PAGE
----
I’m beginning to wonder if any of us will live to see James Cameron’s Avatar sequels; perhaps not the most serious problem we have right now, but at the rate we’re going, there may not be any cinemas to show the franchise in. So the sight of Sam Worthington morphing into something space-age in The Titan will have to do for now; Worthington has kept the leading man roles going in the interim, and this sci-fi thriller about space exploration is a decent enough, undemanding home entertainment for today’s world of couch-potatoes.
Except Lennart Ruff’s film has a few surprises up its sleeve; although the focus switches, Worthington’s aspiring space explorer arguably isn’t the main character here; it’s Taylor Schilling from Orange is the New Black as his wife. Although The Titan flirts with being a generically-modified super-soldier thriller like The Guest, or a updated Alien rip like Life or Sputnik, or even a personal drama like Proxima, it finally settles for being a Frankenstein/Shape of Water type love story, and that’s probably for the best.
Rick Janssen (Worthington) is heading to Titan, although neither he not the film actually get there. Instead, we’re looking at the training programme, with seem to involve astronauts getting injections of animal hormones to create colonists capable of survival. So Janssen’s wife Abigail (Schilling) begins to suspect something his wrong, and we have an Astronaut’s Wife scenario whereby she tries to get to the bottom of what’s going on inside her husband.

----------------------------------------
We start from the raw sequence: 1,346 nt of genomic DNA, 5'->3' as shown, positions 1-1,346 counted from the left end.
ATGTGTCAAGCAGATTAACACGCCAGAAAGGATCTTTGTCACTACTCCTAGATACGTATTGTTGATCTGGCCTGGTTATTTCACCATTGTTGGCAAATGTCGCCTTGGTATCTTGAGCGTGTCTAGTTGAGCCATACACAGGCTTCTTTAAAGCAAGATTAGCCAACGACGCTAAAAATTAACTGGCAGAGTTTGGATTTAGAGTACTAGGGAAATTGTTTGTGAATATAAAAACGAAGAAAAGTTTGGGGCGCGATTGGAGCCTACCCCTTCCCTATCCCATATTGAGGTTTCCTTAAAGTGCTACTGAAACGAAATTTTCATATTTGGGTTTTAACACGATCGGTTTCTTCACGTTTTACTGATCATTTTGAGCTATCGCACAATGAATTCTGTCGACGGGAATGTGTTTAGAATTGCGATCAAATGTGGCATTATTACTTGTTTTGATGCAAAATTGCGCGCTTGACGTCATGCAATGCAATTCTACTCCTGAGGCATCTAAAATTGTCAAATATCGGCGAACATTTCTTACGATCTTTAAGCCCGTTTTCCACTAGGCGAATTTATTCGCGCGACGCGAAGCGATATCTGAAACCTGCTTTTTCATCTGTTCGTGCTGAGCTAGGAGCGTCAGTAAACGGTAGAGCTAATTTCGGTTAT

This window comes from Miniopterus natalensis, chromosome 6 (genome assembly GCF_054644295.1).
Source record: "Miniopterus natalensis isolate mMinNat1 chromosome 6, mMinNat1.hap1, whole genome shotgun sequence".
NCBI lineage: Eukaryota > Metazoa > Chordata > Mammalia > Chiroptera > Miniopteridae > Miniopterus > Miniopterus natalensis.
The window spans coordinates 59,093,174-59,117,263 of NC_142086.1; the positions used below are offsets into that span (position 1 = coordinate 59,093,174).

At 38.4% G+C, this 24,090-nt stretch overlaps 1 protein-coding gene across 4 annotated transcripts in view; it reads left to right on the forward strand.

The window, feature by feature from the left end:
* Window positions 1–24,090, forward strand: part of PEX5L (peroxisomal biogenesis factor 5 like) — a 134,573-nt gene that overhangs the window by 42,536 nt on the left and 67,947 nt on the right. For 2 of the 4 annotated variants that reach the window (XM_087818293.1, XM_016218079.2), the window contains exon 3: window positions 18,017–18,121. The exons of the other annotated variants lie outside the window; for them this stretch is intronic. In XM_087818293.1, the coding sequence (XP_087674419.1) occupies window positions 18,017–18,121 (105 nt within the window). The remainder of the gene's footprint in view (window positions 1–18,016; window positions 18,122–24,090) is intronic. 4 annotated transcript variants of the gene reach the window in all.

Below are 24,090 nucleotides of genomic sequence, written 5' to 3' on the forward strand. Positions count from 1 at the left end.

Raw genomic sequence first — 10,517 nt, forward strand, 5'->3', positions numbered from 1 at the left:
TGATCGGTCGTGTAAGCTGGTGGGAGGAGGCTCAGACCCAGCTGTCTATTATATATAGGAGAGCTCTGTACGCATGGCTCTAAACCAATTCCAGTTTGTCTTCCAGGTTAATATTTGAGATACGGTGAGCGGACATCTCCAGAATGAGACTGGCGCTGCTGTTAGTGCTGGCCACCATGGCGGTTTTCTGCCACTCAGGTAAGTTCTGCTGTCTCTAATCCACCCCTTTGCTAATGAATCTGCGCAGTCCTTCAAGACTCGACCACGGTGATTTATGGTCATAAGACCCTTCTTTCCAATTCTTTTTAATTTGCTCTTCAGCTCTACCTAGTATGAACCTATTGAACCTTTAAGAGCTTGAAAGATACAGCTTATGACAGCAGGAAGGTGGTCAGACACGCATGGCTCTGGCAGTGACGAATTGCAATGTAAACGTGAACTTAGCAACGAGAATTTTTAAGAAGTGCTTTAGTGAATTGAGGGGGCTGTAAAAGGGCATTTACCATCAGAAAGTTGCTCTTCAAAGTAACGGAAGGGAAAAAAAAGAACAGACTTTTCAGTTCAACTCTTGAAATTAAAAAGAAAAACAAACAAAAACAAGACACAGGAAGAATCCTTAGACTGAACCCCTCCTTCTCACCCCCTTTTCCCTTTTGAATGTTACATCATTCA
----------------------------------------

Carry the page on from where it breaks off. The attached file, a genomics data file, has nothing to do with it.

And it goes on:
Of course, it’s not hard to figure out that Martin Collingwood (Tom Wilkinson), who is overseeing the mission, is up to no good; he uses various kinds of climate change chat as an excuse for his experiments, so we know that he’s on a highway to hell. ‘ There hasn’t been anything like this since the Nazis’ one character complains, and The Titan actually makes a fair point about progress; are there limits to what we’ll do to ourselves to survive?
Popping up on different streaming services in different countries, The Titan has enjoyed an audience specifically via Netflix, and that’s probably right because it’s an easy to watch mixture of sci-fi, horror and yes, romance. This version of 2048 actually doesn’t look too bad considering what’s happened in 2020, and even if you have to become a monster to go there, Titan sounds quite appealing as a destination. This is a glossy, accessible slice of sci-fi that, while it settles for a conventional resolution, at least entertains while the gap between blockbusters lengthens.
Signature Entertainment presents The Titan on Amazon Prime Video 2nd October
Thanks to Signature for access to this title.